We study the economic importance of accounting information as defined by the value that a sophisticated investor can extract from publicly available financial statements when optimizing a portfolio of U.S. equities. Our approach applies the elegant new parametric portfolio policy method of Brandt, Santa-Clara, and Valkanov (2009) to three simple and firmspecific annual accounting characteristics-accruals, change in earnings, and asset growth. We find that the set of optimal portfolio weights generated by accounting characteristics yield an out-of-sample, pre-transactionscosts annual information ratio of 1.9 as compared to 1.5 for the standard price-based characteristics of firm size, book-to-market, and momentum. We also find that the delevered hedge portion of the accounting-based optimal portfolio was especially valuable during the severe bear market of 2008 because unlike many hedge funds it delivered a hedged return in 2008 of 12 percent versus only 3 percent for price-based strategies and -38 percent for the value-weighted market.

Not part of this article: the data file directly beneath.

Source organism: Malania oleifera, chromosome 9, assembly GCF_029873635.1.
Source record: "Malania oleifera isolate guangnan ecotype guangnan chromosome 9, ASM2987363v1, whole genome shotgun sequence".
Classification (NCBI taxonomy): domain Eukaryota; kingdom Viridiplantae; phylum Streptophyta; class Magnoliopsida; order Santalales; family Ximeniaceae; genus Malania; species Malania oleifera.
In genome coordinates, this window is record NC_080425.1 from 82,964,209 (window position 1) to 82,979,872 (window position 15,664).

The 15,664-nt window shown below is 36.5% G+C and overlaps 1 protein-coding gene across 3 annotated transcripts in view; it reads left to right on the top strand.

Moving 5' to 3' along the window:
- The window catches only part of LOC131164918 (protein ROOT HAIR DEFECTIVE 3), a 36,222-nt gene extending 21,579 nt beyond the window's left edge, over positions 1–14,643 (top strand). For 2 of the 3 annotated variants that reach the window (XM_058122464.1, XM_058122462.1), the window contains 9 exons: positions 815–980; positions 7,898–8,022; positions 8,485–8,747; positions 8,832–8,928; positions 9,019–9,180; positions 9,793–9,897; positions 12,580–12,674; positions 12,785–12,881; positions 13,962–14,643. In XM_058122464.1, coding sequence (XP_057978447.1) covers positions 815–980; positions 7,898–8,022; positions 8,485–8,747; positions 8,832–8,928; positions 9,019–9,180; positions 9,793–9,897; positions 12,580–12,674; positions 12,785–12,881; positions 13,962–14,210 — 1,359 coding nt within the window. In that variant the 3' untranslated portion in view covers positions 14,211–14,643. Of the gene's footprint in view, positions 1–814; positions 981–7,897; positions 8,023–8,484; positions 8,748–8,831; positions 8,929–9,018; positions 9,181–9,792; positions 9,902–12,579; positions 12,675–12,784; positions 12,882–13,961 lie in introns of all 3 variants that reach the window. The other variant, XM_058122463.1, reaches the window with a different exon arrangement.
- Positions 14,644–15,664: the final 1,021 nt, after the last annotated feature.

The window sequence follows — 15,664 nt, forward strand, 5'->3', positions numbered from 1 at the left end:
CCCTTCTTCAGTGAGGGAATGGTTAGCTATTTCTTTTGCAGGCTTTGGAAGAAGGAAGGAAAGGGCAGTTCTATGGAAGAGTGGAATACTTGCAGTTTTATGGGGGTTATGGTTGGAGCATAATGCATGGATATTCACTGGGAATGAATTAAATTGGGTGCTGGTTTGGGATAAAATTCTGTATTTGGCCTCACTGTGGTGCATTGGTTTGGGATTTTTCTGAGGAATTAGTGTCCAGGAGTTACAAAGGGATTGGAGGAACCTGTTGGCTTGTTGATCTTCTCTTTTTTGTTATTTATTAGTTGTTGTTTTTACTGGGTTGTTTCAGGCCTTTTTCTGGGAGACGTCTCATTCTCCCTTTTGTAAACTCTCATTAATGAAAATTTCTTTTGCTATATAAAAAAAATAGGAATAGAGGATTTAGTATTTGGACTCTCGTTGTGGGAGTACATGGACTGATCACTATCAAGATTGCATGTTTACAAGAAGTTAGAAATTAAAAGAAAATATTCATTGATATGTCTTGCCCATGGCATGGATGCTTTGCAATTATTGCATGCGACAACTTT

|Original language||English (US)|
|Number of pages||33|
|Journal||Journal of Accounting, Auditing and Finance|
|State||Published - Jan 2011|
All Science Journal Classification (ASJC) codes
- Economics, Econometrics and Finance (miscellaneous)